|All-Star Malkin, told not to try to replace Crosby, is doing that|
|Written by Admin|
|Friday, 25 January 2008 12:43|
Despite the language barrier - Therrien's native language is French, Malkin's is Russian - the intent of the coach's instructions to his other young scoring star was clear.
Malkin, for all his speed, puckhandling skills and shooting ability, should not take on the added burden of attempting to make up for Crosby's missing production by trying to do too much by himself.
Malkin listened intently and understood what his coach was saying. Then he went out and effectively disregarded everything that was said.
``We've lost our best player,'' Malkin said. ``It's not just me, everybody has to keep up (with him) with every game.''
So far, only Malkin has done that. Since Crosby sustained a high ankle sprain Jan. 18 against Tampa Bay, Malkin - last season's NHL rookie of the year - has responded with several of the best games of his career.
Statistics alone don't reflect his impact, but Malkin had four goals and one assist in a victory against Montreal, a shootout loss to Washington and a loss at Philadelphia. He was easily the Penguins' best player on the ice in all three games, not only creating offense but playing with more commitment and concentration on defense.
``When things are more desperate, when he knows he's being depended on a little more, he's got that extra jump,'' Crosby said. ``He just has to play the same way.''
Crosby will miss Sunday's NHL All-Star game in Atlanta due to the first major injury of his career, but his absence means Malkin gets to play. Several of their teammates say it's a deserved honor, one Malkin should have received even if Crosby was healthy.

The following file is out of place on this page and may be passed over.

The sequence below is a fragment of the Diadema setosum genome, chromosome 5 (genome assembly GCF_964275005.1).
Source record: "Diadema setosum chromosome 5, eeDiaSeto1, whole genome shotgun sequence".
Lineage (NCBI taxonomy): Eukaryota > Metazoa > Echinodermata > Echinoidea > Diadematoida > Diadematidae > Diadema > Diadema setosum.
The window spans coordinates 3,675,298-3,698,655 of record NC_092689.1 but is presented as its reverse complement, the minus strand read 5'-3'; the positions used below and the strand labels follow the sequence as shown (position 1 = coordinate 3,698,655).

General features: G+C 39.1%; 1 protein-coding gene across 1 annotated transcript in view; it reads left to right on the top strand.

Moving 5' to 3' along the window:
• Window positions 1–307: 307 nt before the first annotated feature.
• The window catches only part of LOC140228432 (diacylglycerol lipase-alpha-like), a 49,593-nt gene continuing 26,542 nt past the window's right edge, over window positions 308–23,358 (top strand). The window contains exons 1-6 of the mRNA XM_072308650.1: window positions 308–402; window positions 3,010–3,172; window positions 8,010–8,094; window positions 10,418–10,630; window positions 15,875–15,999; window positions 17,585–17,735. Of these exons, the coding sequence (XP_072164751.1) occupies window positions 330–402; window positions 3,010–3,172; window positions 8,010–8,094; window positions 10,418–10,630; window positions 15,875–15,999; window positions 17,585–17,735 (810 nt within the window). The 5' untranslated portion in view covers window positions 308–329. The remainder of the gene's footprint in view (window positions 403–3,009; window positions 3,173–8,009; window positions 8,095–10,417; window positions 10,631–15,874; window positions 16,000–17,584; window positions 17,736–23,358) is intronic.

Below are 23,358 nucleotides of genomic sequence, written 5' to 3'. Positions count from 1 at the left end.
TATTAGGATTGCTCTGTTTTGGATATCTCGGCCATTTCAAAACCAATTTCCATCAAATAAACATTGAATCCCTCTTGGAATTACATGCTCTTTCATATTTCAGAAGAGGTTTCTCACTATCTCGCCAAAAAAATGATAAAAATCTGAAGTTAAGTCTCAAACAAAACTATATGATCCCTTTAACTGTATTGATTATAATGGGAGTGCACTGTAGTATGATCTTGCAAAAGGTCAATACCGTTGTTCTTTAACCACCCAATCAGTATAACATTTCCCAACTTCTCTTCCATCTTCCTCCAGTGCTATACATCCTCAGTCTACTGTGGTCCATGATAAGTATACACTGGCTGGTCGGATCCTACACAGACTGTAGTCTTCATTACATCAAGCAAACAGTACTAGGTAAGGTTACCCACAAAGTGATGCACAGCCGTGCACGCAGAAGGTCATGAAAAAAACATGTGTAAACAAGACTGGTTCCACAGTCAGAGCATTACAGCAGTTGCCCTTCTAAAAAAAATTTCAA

While Crosby is the youthful face of the NHL, and the Penguins, the 21-year-old Malkin has played equally well for lengthy stretches this season. Malkin has 27 goals, seven more than Crosby, and 57 points, or six fewer than Crosby's 63.
On Monday, Malkin played one of the best games by any Penguins player since Mario Lemieux's retirement in 2006 - Crosby included - when he had two goals and an assist against Washington.
During a frantic 12-minute stretch during the end of the first period and the start of the second, Malkin and Capitals star Alexander Ovechkin made a series of can-you-top-this plays while setting up or scoring a combined five goals.
``It was a great show by two young superstars trying to be the king of the hill,'' Capitals coach Bruce Boudreau said.
Even if no one with the Penguins will say it, that is exactly what they need Malkin to be until Crosby returns, which might not be until fairly late in the season. Pittsburgh heads into the All-Star break with a 27-18-4 record and 58 points, one fewer than Atlantic Division co-leaders New Jersey and Philadelphia but only four points out of last place.
Obviously, what the Penguins do without Crosby may very well determine whether they make the playoffs for the second successive season. The Penguins are 1-3-3 in seven games with Crosby out of the lineup the last three seasons.
However, few teams have a Malkin-like player to plug into its top line at center when a player is injured. Malkin has been surging for about a month, with 16 goals in 16 games and seven goals in his last five games.
Malkin, then a teenager, was the top player on his team in Russia's top pro league before joining the Penguins in 2006. He understands what he needs to do as his team's most counted-upon player.
``A lot of times when he played in Russia, he was the go-to guy, and I think he's used to the pressure that comes with that,'' Crosby said. ``Hopefully, it's not something where he has to put it all on his shoulders. I don't think he can do that - nobody can do that.''
``We have to play as a team at our best every night,'' he said.